Citizens’ voices matter

A few years ago I conducted a series of webinar-style workshops for the U.S. State Department, for content creators, educators, marketers and those in traditional and new media. The workshops were called  “Passport to Digital Citizenship.”

I was convinced that citizen’s voices would be valuable, and –despite technological barriers and people who would try to keep them quiet– they could be heard.

So today, as my book is about to launch, I am thrilled to see this report by CNN on the importance of citizen-driven media.

Journalism has been forever changed — I’d argue for the better — thanks to the fact that people can interact with media organizations and share their opinions, personal stories, and photos and videos of news as it happens. This year’s nominated iReports are prime examples of how participatory storytelling can positively affect the way we cover and understand the news. 

(“36 stories that prove citizen journalism matters.” By Katie Hawkins-Gaar, CNN | Wed April 3, 2013 )

When we talk of  ‘participatory journalism’ we mean that ‘CitJos’ work alongside traditional media. They are not here as a replacement model, but to complement the changing media industry. Of the 100,000 citizen stories submitted to in 2012, they used 10,789 –having vetted them first.

I just interviewed the creator of a leading citizen journalist outfit in South Asia, and he stressed the importance of community guidelines, and careful design.

Citizen journalism, and the power of citizen voices is a big section in my book, Chat Republic.

My graduating Class of ‘digital citizens’

Just got off from the awards ceremony in Colombo, where I spoke, via Skype, from a spare bedroom, to a gathering of 35 attendees who qualified for a certificate.

This was the conclusion of a 6-part series of webinars I conducted for the US State Department, at the USIS in Colombo, Sri Lanka. The series was called Passport To Digital Citizenship.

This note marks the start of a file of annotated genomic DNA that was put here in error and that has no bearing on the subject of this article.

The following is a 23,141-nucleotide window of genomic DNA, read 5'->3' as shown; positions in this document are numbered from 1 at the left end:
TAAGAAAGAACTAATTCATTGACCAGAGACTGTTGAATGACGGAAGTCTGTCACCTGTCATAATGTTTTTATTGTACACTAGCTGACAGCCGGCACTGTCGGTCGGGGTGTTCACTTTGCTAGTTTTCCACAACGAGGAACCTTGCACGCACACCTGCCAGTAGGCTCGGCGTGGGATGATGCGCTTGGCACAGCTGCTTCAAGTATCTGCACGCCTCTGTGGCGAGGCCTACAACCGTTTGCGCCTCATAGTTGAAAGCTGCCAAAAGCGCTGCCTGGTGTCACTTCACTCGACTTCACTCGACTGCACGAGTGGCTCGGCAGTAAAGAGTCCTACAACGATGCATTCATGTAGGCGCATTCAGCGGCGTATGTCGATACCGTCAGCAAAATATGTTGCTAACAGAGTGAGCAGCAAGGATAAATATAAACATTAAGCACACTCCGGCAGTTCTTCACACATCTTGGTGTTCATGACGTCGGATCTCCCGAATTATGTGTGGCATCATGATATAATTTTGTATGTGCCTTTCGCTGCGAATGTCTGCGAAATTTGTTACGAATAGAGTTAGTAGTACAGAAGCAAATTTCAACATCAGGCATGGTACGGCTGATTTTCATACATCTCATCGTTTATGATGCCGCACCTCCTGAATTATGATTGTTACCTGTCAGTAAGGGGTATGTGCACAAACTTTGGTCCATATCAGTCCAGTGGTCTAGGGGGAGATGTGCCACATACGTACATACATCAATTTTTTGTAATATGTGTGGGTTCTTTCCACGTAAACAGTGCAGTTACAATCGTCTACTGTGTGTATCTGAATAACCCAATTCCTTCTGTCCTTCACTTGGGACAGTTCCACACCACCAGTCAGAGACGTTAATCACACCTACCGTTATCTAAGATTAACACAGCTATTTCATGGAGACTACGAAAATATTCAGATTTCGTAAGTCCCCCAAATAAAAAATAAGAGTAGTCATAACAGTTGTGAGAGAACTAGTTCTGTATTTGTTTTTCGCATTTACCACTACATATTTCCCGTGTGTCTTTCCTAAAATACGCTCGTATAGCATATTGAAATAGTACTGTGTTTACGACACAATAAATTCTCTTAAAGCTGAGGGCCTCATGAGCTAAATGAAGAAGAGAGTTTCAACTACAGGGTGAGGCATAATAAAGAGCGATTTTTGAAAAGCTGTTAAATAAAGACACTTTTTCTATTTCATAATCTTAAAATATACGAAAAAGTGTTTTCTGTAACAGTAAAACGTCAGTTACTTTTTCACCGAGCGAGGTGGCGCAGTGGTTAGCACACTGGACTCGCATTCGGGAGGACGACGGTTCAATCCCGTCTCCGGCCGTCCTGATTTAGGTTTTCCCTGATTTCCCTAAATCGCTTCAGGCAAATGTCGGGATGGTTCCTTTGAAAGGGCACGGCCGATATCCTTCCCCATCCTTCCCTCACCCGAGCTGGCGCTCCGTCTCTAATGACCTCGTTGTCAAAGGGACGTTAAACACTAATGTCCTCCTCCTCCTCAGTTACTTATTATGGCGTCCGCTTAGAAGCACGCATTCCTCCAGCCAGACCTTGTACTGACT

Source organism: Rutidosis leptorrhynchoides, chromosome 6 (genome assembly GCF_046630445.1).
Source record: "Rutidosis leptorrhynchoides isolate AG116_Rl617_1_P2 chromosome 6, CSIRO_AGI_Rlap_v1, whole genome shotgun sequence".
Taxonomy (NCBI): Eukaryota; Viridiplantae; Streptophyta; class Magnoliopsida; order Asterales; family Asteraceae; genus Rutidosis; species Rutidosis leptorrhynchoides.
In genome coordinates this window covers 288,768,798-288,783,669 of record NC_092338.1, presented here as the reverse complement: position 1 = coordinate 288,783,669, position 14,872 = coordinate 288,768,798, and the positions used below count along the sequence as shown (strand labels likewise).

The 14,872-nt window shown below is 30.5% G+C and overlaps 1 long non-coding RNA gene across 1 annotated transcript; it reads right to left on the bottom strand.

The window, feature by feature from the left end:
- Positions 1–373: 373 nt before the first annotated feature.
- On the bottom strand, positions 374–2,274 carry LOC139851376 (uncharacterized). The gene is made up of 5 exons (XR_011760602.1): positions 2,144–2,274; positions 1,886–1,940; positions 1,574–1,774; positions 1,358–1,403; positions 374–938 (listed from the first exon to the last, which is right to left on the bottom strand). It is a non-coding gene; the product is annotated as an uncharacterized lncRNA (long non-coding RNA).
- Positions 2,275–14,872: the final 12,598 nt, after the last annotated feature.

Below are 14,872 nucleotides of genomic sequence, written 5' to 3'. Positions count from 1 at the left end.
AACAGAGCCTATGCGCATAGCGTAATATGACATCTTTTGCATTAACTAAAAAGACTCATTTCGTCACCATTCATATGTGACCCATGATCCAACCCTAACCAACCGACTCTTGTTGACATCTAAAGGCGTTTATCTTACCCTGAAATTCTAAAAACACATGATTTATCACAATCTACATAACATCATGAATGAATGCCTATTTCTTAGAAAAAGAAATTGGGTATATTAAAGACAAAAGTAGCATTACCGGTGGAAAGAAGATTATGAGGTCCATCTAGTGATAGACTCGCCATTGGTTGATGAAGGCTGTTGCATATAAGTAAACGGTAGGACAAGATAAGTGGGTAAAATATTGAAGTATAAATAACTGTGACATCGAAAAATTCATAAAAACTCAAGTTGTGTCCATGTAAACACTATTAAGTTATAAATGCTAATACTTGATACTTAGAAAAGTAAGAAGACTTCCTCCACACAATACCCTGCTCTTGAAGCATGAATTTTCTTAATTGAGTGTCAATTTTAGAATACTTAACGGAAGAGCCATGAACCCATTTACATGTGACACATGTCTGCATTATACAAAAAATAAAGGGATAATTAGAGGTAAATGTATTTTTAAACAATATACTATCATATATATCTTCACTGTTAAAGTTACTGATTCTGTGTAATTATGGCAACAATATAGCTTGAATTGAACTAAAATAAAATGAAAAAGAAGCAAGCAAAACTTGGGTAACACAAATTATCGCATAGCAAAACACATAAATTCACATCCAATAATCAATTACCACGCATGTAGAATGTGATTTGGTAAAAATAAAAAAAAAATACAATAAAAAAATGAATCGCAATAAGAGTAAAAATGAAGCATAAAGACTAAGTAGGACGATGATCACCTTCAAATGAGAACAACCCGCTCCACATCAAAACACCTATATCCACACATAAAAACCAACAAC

Ambassador Patricia A. Butenis who addressed the group after me spoke of the ‘Republic of the Internet’ –a very fitting reference, considering the times we are in as nations and communities meld together into a global community that is at once powerful and complicated –as Republics are!

Many of the graduating class are already very active members of this diverse, passionate Republic, using  social media that is becoming their glue (to hold things together) and the thread (an infinite, unravelling ball of thread, that is) that binds us all together. See larger picture here.

Some of you in my class are already moving forward, collaborating and connecting across your specializations, ethnic communities, employee networks and global and local communities.

First, to all of you in this graduating ‘class’ of digital citizens, congratulations! But as I mentioned in my address, don’t just hang that certificate on your wall.

Put it to work. Go light a fire under a sleepy old organization that is stuck in ‘anti-social media’! Show people the power of collaboration and digital storytelling through social media.

Because this blog, Hoipolloi Report, is all about those voices out there, I am taking a step to add a few guest bloggers over the next few weeks. The first of them will be two people from the Class of 2010 Digital Citizens. Who will they be?

Stay tuned!

End Note: A big thank you to Steve England, Dan Wool, Gary Campbell, Derrick Mains and Dave Barnhart who were my co-presenters in this series.